- Baths & Spas
The natural thermal baths of the city have been a major attraction for nearly a century. Such is the popularity of the baths that Budapest is often considered one of the top spa cities in Europe. There is a daily outflow of 70 million liters of thermal water from the 123 natural springs and drilled wells throughout the city. Most of the baths that are in use were built by the Turks. While most people visit the baths for their healing waters, some go there for the relaxing atmosphere. Some of the most popular baths in Budapest include the historic Gellert Baths, Lukacs Baths, and Szechenyi Baths.
- Great Synagogue
With a capacity of 2964, the Dohany Street Synagogue is one of the largest in the world. Designed by the Viennese architect Ludwig Forster, the synagogue is built in a Moorish style of architecture with Islamic and Spanish decorations. The face of the synagogue faces east toward the holy city of Jerusalem. The Central Synagogue in New York City is a copy of this synagogue. The synagogue complex includes the Jewish Museum, Heroes Temple, and the Jewish Cemetery. Also a part of the synagogue complex is the Raul Wallenburg Memorial Park with the ‘Weeping Willow Tree.’ The leaves of the tree bear the names of Jews killed in the holocaust.
- Andrassy Avenue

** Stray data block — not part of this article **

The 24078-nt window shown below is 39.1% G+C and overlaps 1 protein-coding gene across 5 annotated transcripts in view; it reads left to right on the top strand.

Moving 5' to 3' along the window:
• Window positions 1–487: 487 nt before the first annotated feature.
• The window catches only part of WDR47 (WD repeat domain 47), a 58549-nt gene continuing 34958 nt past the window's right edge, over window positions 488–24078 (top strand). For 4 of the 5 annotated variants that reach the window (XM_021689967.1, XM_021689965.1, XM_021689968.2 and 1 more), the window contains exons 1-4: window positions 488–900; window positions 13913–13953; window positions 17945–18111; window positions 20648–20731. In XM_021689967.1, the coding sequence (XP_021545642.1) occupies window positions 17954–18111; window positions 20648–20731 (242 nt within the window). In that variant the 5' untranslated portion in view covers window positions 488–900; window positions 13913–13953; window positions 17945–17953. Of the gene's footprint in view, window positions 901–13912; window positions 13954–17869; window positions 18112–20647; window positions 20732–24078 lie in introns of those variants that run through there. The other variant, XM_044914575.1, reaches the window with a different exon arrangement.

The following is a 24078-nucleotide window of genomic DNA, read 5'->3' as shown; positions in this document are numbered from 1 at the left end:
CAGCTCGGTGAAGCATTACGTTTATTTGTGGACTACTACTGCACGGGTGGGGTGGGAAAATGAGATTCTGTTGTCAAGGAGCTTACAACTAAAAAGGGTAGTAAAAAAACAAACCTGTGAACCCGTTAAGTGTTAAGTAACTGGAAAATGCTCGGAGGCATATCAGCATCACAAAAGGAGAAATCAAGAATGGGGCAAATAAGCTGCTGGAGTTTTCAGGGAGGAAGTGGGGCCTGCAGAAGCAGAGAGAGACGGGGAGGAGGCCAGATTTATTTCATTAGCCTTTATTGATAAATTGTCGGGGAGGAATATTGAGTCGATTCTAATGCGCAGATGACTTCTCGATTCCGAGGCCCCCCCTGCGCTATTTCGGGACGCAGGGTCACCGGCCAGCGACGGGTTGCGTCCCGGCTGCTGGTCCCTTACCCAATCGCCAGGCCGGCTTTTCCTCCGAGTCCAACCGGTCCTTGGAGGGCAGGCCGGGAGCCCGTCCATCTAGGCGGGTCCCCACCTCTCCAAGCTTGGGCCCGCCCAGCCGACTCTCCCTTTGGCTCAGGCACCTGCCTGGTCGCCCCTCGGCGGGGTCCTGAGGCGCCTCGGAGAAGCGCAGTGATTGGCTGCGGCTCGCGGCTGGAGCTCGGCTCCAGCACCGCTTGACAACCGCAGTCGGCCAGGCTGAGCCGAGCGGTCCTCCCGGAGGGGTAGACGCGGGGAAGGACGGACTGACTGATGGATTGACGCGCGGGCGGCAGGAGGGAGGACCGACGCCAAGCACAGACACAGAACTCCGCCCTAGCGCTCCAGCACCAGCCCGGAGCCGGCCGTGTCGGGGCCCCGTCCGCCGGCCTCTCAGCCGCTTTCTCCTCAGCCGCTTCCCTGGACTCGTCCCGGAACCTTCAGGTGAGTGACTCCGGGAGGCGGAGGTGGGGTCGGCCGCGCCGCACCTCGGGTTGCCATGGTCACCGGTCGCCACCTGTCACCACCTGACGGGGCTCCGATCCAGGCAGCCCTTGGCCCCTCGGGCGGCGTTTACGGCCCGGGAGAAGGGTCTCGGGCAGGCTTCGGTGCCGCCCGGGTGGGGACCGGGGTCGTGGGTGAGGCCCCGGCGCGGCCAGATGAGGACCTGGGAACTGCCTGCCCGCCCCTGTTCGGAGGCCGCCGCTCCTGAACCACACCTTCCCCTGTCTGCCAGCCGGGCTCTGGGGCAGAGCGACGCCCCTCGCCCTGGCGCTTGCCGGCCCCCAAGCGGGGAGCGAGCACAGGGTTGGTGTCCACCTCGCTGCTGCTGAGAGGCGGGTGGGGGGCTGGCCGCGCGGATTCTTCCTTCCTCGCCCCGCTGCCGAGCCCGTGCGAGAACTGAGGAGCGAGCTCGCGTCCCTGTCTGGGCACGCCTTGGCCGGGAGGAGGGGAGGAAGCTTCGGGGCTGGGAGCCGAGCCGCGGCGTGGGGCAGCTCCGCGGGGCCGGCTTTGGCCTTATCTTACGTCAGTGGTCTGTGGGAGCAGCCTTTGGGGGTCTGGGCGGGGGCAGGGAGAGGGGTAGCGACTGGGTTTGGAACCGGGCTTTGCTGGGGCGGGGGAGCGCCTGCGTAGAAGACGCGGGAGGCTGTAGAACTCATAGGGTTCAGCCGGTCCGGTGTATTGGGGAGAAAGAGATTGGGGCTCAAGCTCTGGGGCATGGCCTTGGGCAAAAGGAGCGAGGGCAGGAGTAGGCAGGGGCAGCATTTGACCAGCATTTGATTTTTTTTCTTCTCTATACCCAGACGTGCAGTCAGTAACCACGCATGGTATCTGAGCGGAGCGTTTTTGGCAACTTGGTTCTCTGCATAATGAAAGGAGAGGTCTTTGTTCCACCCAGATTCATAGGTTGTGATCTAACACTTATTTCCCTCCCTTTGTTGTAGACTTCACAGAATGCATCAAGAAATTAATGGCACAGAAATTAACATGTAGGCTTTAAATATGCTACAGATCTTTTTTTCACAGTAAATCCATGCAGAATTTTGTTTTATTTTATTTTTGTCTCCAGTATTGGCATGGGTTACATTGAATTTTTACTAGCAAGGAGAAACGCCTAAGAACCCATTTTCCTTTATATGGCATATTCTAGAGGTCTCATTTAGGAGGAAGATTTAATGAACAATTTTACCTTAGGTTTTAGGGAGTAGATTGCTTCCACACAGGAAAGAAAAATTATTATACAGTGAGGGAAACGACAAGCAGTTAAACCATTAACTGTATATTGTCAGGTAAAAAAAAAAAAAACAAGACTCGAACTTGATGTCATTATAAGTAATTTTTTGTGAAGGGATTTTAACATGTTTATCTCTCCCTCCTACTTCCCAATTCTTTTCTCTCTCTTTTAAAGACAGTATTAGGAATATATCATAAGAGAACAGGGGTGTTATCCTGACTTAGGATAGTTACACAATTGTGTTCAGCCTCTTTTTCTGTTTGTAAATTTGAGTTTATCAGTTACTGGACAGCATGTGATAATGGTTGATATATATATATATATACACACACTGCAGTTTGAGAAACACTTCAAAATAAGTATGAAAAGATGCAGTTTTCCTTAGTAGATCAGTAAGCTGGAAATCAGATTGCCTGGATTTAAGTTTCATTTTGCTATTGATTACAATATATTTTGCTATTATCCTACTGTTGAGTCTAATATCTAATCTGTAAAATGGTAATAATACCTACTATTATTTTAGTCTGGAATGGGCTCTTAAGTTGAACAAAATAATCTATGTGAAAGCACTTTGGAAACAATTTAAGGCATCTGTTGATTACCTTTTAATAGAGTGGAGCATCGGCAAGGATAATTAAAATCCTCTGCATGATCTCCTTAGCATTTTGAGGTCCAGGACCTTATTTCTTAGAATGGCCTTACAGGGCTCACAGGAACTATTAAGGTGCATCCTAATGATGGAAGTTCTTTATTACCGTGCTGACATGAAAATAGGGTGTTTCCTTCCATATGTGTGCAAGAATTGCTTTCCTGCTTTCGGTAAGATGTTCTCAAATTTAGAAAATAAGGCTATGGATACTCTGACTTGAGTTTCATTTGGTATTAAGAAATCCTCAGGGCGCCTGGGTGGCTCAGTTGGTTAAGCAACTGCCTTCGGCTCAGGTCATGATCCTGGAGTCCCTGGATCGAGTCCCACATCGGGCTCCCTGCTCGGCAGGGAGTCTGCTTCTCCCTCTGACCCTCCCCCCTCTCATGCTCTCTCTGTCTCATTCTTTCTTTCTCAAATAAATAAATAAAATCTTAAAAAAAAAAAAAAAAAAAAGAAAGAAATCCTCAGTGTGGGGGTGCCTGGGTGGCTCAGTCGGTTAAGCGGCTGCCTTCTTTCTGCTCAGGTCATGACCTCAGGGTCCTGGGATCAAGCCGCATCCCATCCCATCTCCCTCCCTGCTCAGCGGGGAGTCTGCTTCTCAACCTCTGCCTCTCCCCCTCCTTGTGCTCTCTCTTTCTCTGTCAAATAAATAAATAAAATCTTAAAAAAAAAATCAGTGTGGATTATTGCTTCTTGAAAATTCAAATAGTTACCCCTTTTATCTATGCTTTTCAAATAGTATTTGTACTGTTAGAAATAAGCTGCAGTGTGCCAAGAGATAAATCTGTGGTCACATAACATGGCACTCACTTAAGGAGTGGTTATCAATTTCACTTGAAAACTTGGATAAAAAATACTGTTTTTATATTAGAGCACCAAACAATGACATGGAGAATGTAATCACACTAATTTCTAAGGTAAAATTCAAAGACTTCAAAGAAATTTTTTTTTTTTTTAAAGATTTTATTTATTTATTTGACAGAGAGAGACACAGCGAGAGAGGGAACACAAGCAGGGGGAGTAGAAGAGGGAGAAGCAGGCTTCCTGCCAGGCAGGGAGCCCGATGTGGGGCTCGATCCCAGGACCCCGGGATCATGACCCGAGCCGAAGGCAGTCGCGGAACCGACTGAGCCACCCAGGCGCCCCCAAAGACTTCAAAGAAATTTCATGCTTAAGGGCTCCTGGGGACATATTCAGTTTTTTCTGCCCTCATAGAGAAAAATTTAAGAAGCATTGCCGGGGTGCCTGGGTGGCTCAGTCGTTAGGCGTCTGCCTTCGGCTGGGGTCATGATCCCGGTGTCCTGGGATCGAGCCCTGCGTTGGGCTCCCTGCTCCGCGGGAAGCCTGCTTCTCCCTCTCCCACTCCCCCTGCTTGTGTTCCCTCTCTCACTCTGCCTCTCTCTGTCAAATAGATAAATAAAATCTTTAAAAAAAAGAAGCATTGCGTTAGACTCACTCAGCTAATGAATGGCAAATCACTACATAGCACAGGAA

Listed as a World Heritage Site, the 2.3 km long Andrassy Avenue was built in 1885 and is regarded as one of the iconic streets in the Hungarian capital. Located in Pest, it connects the city center with the Varosliget City Park. It is named after the former Hungarian Prime Minister Gyula Andrassy. The Andrassy Avenue is lined with stunning neo-classical buildings, expensive residential houses, and numerous shops and cafes. The historic Millennium Underground Railway runs beneath the Andrassy Avenue. The Andrassy Avenue is ideal for a casual walk to enjoy the beautiful architecture the city of Budapest is popular for. It is also one of the important shopping streets of the city with many local and global brands.
- Gellert Hill
Rising 235 m, the Gellert Hill is in Buda and offers beautiful panoramic views of the Danube and the city of Budapest. It is named after the 11th century Christian missionary St. Gellert who was pushed to death from this hill. A statute of St. Gellert holding a cross can be seen on the slope of the hill facing Elisabeth Bridge. The Gellert Hill is part of the UNESCO World Heritage Site. The base of the hill today is an affluent area with lavish hotels, embassies, and the popular Gellert Baths. The hill is also home to a mid 19th century citadel. Behind the citadel is the majestic Liberty Monument built by the Soviet Red Army.
- St. Stephen’s Basilica
Named after King Stephen I of Hungary, the St. Stephen’s Basilica is a Roman Catholic Church and the 3rd largest church in the country. Housed in a neo-classical styled building, the church was completed in 1905. The church rises to a height of 96 meters, the same as the Parliament Building, symbolizing the equality of spiritual and worldly thinking. Presently, no building in Budapest can be taller than 96 meters. By paying an entry fee you can climb the 364 stairs or take the elevator to the dome for a stunning 360 degree view of the city.
- Hungarian State Opera House